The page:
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Smart Buildings Facing the New Normal

Workplaces Are Facing Challenges In Adapting To The New Normal

With workplaces and life somewhat returning to normal, we are now faced with a new array of workplace complexities. Touching door handles, sitting in meeting rooms and turning on lights are a few of the multiple crossovers between workers in the office setting. The new normal brings improved and efficient buildings that will impact employee health for the better, while also reducing building costs.

We know that Smart PPE is going to have a profound effect on industry in order to better protect people in their working environment, but how can smart buildings also help combat COVID-19 and all its complexities? 

What Exactly Are Smart Buildings? 

Smart buildings originally came about to enable environmental management and security in a more efficient way in office and workplace settings. A smart building uses automated systems to control its functions; heating, ventilation and air conditioning, security, lighting and other environmental systems. 

The building is broken down into its various structures, which are mapped with a network of sensors, actuators and switches, and microchips that generate a constant flow of data and are fed into a model. 

The data is processed and provides key business and building insights to monitor the building status. 

Smart buildings were originally developed to enable people-centric environments, where the workplace became part of the way people work and allowed workmates to operate seamlessly with each other. 

Walking into a room that lights up as soon as you enter not only saves energy, but means you don’t have to waste time searching for the multitude of light switches. 

The same goes for heating; using temperature sensors allows meetings to run smoothly and at a comfortable temperature for all in the room so there is no fiddling with dials! 

How can they be upgraded to implement COVID-19 measures? 

In the face of COVID-19, there are now new ways smart buildings are being looked at in order to eliminate the spread of the virus in workplaces. Thermal imaging cameras are one of many ways businesses can effectively monitor and prevent COVID-19 from spreading in the office space, because they can capture the temperatures of employees as they enter and leave the office building. 

Alerting the system when an employee’s temperature is too high can safely inform that person that they need to visit a doctor to get tested, and prevents them from potentially spreading it to others in the workplace.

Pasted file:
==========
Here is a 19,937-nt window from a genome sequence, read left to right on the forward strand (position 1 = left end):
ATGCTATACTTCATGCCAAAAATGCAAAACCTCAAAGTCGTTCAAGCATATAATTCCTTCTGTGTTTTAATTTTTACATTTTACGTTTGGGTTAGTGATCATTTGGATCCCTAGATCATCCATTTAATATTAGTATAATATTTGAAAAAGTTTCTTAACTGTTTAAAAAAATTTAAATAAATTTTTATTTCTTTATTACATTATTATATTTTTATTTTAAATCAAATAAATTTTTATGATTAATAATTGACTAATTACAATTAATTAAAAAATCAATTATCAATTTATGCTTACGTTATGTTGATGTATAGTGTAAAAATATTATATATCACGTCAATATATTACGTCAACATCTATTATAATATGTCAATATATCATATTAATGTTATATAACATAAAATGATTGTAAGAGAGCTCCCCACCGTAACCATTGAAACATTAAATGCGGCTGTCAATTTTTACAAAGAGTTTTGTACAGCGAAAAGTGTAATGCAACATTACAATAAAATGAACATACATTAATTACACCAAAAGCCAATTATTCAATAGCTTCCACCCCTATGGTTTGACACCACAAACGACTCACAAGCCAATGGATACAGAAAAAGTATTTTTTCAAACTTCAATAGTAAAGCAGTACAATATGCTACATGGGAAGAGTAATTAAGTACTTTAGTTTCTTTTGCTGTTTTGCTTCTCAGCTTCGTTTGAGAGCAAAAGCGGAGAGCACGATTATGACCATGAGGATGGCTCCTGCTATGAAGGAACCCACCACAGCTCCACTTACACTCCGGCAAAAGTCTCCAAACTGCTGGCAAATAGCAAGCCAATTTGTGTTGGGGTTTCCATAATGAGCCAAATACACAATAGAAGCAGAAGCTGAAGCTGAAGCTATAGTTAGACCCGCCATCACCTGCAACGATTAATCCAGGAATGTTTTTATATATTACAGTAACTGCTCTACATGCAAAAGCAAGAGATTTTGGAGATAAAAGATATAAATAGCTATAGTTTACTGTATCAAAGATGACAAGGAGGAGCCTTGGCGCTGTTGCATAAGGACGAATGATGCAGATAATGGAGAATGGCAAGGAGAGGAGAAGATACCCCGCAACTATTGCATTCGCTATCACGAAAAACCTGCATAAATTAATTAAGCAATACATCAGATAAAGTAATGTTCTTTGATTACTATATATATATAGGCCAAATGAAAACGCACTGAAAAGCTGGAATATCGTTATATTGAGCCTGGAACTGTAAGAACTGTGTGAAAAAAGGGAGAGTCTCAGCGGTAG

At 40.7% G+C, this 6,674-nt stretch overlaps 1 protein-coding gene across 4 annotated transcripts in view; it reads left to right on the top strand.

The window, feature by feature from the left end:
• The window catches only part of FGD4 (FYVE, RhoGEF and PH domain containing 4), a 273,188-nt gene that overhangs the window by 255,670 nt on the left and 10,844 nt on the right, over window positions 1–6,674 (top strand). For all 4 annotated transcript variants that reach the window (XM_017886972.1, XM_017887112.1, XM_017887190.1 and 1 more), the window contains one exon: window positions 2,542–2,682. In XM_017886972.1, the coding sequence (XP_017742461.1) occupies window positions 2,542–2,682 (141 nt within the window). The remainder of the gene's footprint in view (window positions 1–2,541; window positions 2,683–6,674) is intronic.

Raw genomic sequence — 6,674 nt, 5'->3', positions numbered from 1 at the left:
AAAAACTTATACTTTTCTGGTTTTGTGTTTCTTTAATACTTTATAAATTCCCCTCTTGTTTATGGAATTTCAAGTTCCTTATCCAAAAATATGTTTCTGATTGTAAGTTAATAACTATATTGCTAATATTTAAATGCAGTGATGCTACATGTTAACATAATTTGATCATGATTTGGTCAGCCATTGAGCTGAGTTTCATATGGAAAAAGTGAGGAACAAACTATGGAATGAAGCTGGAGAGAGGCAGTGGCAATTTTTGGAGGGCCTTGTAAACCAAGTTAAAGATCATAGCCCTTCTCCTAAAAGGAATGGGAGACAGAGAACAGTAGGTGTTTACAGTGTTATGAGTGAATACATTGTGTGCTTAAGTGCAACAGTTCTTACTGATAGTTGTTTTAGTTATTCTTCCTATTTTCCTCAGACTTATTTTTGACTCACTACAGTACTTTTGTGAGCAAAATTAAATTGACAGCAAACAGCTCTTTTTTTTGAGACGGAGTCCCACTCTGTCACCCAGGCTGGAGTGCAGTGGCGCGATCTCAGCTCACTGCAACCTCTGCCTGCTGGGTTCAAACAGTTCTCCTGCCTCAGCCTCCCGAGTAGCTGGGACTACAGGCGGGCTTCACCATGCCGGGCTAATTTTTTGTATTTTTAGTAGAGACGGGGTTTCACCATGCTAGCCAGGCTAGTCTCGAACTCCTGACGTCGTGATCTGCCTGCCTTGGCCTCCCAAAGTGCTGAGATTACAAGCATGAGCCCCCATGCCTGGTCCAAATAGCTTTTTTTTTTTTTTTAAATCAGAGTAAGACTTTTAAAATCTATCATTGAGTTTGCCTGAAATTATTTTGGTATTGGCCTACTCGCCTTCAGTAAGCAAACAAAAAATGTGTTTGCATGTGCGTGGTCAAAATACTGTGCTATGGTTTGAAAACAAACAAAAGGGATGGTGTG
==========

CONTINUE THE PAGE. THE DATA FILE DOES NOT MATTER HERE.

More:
Sensors in offices can allow social distancing measures to take place, as they measure the flow of people moving from room to room. The more people in one area, the more of a chance the virus has of spreading. But if there are panels in place to alert people that there are too many in one room, then social distancing measures can be practised safely, while still maintaining a good work ethic.

Office buildings are heavy consumers of heating and ventilation systems, which are neither good for the business bottom line nor the environment. By developing a smart system that tracks when people are in a room, the appropriate ventilation can kick in to ensure safe clean air is circulating and is appropriate for the number of people in the room. 

Smart systems can also be used to highlight what areas of the building are free for use, which reduces the amount of times people will cross paths. The system can then record how long an office space has been used for, and by whom. 

Cleaners can tend to these exact spaces, rather than wasting a lot of time cleaning the whole office. 

To return to the previous point about turning temperature dials, this is now a serious measure that needs to be looked at because the more people who touch switches, the higher the risks because COVID could spread. 

Developing a smart and intelligent infrastructure not only for lighting, fire and security business systems not only hands the power back to the employees as they move through the building, but it also provides comfort in knowing the building is working with them to fight this infection. Data analytics platforms that allow for continuous analysis of the systems ensures employee safety as they return to work, as well as have productive operations to improve their performance.

With the optimisation of room conditions and protection of assets through smart CCTV and connected systems, you can ensure the wellbeing of your employees and protection of assets. If you would like to talk to someone at Davra today about how you can begin to develop a smart building policy, please contact us here for more information.


Brian McGlynn, Davra, COO

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